Awaiting Yellen at Treasury: Yet Another Daunting Crisis

The U.S. Treasury Department building in Washington. (AP Photo/Pablo Martinez Monsivais)

Janet Yellen is in line for another top economic policy job — just in time to confront yet another crisis.

Yellen,  Joe Biden’s apparent choice for treasury secretary, served on the Federal Reserve’s policymaking committee during the 2008-2009 financial crisis that nearly toppled the banking system.

She became Fed chair in 2014 when the economy was still recovering from the devastating Great Recession. In the late 1990s, she was President Bill Clinton’s top economic adviser during the Asian financial crisis.

And now, according to a person familiar with Biden’s transition plans, she has been chosen to lead Treasury with the economy in the grip of a surging viral epidemic. The spike in virus cases is intensifying pressure on companies and individuals, with fear growing that the economy could suffer a “double-dip” recession as states and cities reimpose restrictions on businesses.

Yet many longtime observers of the U.S. economy see Yellen as ideally suited for the role.

“She is extraordinarily talented,” said Diane Swonk, chief economist at auditing firm Grant Thornton. “She is the right person at this challenging time. She has worked every crisis.”

If confirmed, Yellen would become the first woman to lead the Treasury Department in its nearly 232 years. She would inherit an economy with still-high unemployment, escalating threats to small businesses and signs that consumers are retrenching as the worsening pandemic restricts or discourages spending.

Most economists say that the distribution of an effective vaccine will likely reinvigorate growth next year. Yet they warn that any sustained recovery will also hinge on whether Congress can agree soon on a sizable aid package to carry the economy through what Biden has said will be a “dark winter” with the pandemic still out of control.

Negotiations on additional government spending, though, have been stuck in Congress for months.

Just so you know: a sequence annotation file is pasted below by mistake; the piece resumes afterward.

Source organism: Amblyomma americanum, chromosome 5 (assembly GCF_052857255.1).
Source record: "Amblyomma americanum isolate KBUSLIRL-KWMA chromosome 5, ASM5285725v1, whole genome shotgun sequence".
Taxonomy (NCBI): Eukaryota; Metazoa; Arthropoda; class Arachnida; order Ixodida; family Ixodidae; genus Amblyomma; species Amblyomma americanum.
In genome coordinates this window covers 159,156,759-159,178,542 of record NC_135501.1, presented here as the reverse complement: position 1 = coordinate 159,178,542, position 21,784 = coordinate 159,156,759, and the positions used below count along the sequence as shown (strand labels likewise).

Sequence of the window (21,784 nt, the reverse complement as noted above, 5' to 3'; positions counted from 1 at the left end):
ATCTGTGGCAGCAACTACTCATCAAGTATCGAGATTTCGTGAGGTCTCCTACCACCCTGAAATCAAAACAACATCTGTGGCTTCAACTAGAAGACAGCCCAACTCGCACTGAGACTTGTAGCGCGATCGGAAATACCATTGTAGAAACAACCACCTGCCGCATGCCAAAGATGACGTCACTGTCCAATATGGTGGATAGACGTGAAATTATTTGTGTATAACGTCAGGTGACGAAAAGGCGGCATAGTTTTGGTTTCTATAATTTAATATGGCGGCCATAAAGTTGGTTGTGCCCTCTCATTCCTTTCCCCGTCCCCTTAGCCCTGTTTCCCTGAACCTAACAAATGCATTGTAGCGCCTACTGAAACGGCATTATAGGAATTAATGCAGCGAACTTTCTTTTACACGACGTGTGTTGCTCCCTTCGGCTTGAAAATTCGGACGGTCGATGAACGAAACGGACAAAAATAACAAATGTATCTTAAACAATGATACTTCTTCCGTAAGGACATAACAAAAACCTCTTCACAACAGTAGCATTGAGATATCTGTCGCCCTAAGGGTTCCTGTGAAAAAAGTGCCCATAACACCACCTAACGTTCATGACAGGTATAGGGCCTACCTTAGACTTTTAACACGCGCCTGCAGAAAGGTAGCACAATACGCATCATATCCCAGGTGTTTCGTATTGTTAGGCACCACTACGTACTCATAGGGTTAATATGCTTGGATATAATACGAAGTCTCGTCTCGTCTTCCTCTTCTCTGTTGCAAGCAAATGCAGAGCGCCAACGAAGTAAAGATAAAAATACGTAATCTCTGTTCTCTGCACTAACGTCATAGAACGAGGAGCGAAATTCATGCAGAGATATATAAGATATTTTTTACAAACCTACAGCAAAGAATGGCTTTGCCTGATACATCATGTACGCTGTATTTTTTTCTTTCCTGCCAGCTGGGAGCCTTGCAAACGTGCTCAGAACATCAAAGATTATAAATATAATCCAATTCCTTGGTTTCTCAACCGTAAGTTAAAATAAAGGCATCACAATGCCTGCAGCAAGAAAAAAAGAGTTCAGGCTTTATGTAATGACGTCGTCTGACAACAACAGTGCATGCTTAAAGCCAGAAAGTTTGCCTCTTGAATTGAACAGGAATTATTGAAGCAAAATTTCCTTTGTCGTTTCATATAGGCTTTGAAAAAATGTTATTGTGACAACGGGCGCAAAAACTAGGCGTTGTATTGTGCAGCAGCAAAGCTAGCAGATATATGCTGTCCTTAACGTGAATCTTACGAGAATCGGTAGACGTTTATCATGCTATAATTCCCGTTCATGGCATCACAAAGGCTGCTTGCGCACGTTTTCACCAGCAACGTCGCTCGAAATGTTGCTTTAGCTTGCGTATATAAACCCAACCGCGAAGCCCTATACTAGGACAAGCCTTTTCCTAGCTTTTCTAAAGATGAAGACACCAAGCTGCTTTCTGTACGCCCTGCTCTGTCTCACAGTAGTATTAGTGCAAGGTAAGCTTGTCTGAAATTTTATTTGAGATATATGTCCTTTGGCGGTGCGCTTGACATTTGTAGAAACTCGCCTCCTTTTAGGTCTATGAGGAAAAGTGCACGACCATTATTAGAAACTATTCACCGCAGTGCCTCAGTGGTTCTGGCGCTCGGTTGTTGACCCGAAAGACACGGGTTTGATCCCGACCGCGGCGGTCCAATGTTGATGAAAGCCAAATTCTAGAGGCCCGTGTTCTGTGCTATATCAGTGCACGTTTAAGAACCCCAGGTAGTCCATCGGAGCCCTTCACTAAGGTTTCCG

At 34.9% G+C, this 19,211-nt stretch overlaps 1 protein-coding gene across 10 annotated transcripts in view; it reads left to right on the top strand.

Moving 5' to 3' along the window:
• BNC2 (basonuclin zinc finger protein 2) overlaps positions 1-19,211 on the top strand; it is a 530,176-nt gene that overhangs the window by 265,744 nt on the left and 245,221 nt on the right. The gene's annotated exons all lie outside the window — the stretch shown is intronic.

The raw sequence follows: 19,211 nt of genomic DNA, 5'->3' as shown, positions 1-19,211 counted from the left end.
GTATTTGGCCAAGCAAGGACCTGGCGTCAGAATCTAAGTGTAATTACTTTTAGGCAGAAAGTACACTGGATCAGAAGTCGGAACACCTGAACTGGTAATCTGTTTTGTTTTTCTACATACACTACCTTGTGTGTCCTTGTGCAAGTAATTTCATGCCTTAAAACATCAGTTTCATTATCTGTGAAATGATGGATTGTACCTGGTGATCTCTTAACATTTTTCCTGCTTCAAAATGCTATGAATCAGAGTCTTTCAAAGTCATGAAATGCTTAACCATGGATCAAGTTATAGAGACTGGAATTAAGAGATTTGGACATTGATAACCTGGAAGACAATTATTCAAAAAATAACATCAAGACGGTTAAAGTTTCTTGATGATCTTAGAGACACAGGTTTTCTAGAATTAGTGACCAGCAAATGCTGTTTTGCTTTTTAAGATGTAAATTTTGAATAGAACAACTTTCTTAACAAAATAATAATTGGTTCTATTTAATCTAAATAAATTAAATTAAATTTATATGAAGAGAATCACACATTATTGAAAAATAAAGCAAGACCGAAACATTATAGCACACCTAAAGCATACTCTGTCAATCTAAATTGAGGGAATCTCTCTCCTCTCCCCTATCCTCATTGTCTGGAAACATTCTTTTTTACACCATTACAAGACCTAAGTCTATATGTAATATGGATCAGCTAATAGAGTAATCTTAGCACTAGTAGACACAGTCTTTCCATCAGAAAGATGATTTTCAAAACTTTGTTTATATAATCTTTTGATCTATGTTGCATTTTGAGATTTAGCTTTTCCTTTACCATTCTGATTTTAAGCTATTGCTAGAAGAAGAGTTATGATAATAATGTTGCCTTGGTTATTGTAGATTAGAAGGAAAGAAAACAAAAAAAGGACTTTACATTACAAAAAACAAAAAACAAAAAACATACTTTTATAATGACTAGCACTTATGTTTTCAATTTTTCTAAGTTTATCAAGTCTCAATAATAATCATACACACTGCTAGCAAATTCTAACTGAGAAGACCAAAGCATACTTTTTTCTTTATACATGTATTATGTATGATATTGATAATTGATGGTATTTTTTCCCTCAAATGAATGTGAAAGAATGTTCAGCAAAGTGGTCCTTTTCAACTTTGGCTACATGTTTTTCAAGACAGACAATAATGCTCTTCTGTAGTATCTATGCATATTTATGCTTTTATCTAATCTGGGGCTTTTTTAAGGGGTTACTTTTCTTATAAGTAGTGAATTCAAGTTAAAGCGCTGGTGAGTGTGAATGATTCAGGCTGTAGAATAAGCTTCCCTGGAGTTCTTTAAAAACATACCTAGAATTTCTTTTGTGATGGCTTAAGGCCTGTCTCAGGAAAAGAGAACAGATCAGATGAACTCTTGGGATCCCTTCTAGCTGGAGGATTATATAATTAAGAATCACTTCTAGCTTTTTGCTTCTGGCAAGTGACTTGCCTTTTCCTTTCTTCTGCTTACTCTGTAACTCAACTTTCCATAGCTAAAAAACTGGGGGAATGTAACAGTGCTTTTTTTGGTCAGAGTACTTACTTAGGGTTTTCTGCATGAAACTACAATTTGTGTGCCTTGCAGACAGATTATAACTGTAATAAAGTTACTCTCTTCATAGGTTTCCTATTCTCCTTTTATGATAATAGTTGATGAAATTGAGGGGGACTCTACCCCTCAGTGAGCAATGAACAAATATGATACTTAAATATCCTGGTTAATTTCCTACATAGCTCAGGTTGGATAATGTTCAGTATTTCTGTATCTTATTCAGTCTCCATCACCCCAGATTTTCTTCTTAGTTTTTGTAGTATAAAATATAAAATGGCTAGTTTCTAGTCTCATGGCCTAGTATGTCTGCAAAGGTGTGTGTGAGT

Yellen has favored further stimulus, including more money for state and local governments, which she has said need “substantial support” to avoid further job cuts. Rescue aid for states has been a major sticking point in congressional negotiations.

Nathan Sheets, chief economist at PGIM Fixed Income and a former senior Fed and Treasury official, said that “Yellen has a unique ability … to communicate about economics and economic policies in terms that resonate with individuals.”

She will also have the opportunity to work with Fed Chair Jerome Powell, with whom Yellen enjoys a close relationship after having worked together at the Fed, to restart several emergency lending programs.

The most likely credit programs to be renewed, economists say, would be one that supported states and cities and a second, the Main Street Lending program, that targeted small and mid-sized businesses.

Under Yellen’s tenure, the central bank began a seminal shift of its policy focus away from fighting inflation, which has been quiescent for decades, to trying to maximize employment, the second of its two mandates. That process culminated this summer when Powell announced that the Fed planned to keep rates ultra-low for a time even after inflation has topped the central bank’s 2% annual target level, rather than raising rates preemptively.

As Fed chair, Yellen won praise for her attention to disadvantaged groups, including the long-term unemployed, at a time when financial inequalities were widening across the economy. She made numerous visits to employment training centers to spotlight the need for training programs to equip people for good jobs.

Updated Monday, November 30, 2020 at 2:26 pm .